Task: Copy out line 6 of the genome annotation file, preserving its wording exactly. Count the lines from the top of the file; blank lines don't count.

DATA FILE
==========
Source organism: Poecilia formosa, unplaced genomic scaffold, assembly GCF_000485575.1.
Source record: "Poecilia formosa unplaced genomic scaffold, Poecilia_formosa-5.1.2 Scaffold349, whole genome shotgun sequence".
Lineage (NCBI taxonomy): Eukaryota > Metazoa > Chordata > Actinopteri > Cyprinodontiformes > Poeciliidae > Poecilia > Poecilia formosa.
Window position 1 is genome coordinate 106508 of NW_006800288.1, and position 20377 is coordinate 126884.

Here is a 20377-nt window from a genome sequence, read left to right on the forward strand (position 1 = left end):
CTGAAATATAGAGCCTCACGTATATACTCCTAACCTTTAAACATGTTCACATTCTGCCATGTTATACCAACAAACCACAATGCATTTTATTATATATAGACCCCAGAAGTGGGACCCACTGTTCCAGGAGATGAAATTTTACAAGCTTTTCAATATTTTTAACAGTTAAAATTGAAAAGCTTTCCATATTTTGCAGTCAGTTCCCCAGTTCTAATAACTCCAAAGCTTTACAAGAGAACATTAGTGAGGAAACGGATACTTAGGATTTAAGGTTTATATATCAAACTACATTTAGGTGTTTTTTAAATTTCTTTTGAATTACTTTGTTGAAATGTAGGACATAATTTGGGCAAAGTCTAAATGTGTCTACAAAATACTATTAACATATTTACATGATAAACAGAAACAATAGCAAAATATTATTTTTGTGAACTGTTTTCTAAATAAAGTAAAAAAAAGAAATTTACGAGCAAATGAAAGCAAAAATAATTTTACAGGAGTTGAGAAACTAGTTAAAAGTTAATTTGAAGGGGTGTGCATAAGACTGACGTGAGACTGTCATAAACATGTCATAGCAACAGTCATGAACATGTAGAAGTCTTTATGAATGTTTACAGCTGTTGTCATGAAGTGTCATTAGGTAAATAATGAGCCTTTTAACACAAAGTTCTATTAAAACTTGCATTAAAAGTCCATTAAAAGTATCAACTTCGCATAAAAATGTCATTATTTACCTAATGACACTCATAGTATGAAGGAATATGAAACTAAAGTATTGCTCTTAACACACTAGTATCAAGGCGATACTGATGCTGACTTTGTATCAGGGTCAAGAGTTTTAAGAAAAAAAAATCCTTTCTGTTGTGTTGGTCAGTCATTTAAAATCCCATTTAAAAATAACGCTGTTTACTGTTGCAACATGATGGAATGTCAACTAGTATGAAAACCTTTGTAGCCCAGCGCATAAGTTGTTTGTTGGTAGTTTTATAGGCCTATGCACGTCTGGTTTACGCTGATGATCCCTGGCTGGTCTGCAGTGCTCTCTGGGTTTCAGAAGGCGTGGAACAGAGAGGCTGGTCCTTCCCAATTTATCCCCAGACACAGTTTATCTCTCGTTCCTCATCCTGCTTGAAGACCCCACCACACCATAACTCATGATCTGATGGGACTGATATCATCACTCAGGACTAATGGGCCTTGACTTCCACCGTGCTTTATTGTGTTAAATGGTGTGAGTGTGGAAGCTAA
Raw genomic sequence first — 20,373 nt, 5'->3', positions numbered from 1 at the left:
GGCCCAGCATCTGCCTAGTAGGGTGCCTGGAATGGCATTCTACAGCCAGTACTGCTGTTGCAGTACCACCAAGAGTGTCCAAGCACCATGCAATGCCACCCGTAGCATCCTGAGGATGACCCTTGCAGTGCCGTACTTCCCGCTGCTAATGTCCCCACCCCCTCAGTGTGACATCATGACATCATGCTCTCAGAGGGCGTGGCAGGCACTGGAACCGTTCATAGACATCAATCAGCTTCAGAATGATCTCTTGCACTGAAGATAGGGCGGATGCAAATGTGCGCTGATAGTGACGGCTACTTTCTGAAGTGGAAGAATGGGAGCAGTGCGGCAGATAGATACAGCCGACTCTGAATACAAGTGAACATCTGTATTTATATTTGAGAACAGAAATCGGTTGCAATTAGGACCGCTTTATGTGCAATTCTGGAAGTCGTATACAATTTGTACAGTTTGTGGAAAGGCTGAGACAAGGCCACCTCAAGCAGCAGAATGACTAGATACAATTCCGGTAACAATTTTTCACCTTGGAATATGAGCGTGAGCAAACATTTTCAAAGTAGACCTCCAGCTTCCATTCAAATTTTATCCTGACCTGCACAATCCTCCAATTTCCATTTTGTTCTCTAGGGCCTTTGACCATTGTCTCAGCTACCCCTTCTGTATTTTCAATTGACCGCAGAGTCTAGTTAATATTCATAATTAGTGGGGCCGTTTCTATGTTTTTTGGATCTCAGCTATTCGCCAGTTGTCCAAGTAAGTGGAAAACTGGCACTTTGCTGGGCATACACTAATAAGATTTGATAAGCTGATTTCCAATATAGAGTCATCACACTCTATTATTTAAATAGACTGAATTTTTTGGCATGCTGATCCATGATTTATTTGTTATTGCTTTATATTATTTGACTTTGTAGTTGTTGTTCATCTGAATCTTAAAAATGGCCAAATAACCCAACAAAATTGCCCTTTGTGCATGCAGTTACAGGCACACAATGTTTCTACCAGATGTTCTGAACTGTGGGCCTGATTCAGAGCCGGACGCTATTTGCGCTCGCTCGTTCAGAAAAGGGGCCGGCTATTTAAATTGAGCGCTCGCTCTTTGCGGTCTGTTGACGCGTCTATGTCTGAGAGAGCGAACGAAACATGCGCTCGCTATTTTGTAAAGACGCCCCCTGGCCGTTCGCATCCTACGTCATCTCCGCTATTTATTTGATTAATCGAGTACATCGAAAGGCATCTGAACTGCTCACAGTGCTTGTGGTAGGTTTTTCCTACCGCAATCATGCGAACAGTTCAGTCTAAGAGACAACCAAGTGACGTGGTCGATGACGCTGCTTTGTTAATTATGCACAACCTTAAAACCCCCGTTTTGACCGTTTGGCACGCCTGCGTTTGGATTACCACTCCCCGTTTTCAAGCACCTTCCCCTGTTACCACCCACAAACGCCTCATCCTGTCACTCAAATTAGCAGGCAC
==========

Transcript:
CTGAAATATAGAGCCTCACGTATATACTCCTAACCTTTAAACATGTTCACATTCTGCCATGTTATACCAACAAACCACAATGCATTTTATTATATATAGACCCCAGAAGTGGGACCCACTGTTCCAGGAGATGAAATTTTACAAGCTTTTCAATATTTTTAACAGTTAAAATTGAAAAGCTTTCCATATTTTGCAGTCAGTTCCCCAGTTCTAATAACTCCAAAGCTTTACAAGAGAACATTAGTGAGGAAACGGATACTTAGGATTTAAGGTTTATATATCAAACTACATTTAGGTGTTTTTTAAATTTCTTTTGAATTACTTTGTTGAAATGTAGGACATAATTTGGGCAAAGTCTAAATGTGTCTACAAAATACTATTAACATATTTACATGATAAACAGAAACAATAGCAAAATATTATTTTTGTGAACTGTTTTCTAAATAAAGTAAAAAAAAGAAATTTACGAGCAAATGAAAGCAAAAATAATTTTACAGGAGTTGAGAAACTAGTTAAAAGTTAATTTGAAGGGGTGTGCATAAGACTGACGTGAGACTGTCATAAACATGTCATAGCAACAGTCATGAACATGTAGAAGTCTTTATGAATGTTTACAGCTGTTGTCATGAAGTGTCATTAGGTAAATAATGAGCCTTTTAACACAAAGTTCTATTAAAACTTGCATTAAAAGTCCATTAAAAGTATCAACTTCGCATAAAAATGTCATTATTTACCTAATGACACTCATAGTATGAAGGAATATGAAACTAAAGTATTGCTCTTAACACACTAGTATCAAGGCGATACTGATGCTGACTTTGTATCAGGGTCAAGAGTTTTAAGAAAAAAAAATCCTTTCTGTTGTGTTGGTCAGTCATTTAAAATCCCATTTAAAAATAACGCTGTTTACTGTTGCAACATGATGGAATGTCAACTAGTATGAAAACCTTTGTAGCCCAGCGCATAAGTTGTTTGTTGGTAGTTTTATAGGCCTATGCACGTCTGGTTTACGCTGATGATCCCTGGCTGGTCTGCAGTGCTCTCTGGGTTTCAGAAGGCGTGGAACAGAGAGGCTGGTCCTTCCCAATTTATCCCCAGACACAGTTTATCTCTCGTTCCTCATCCTGCTTGAAGACCCCACCACACCATAACTCATGATCTGATGGGACTGATATCATCACTCAGGACTAATGGGCCTTGACTTCCACCGTGCTTTATTGTGTTAAATGGTGTGAGTGTGGAAGCTAA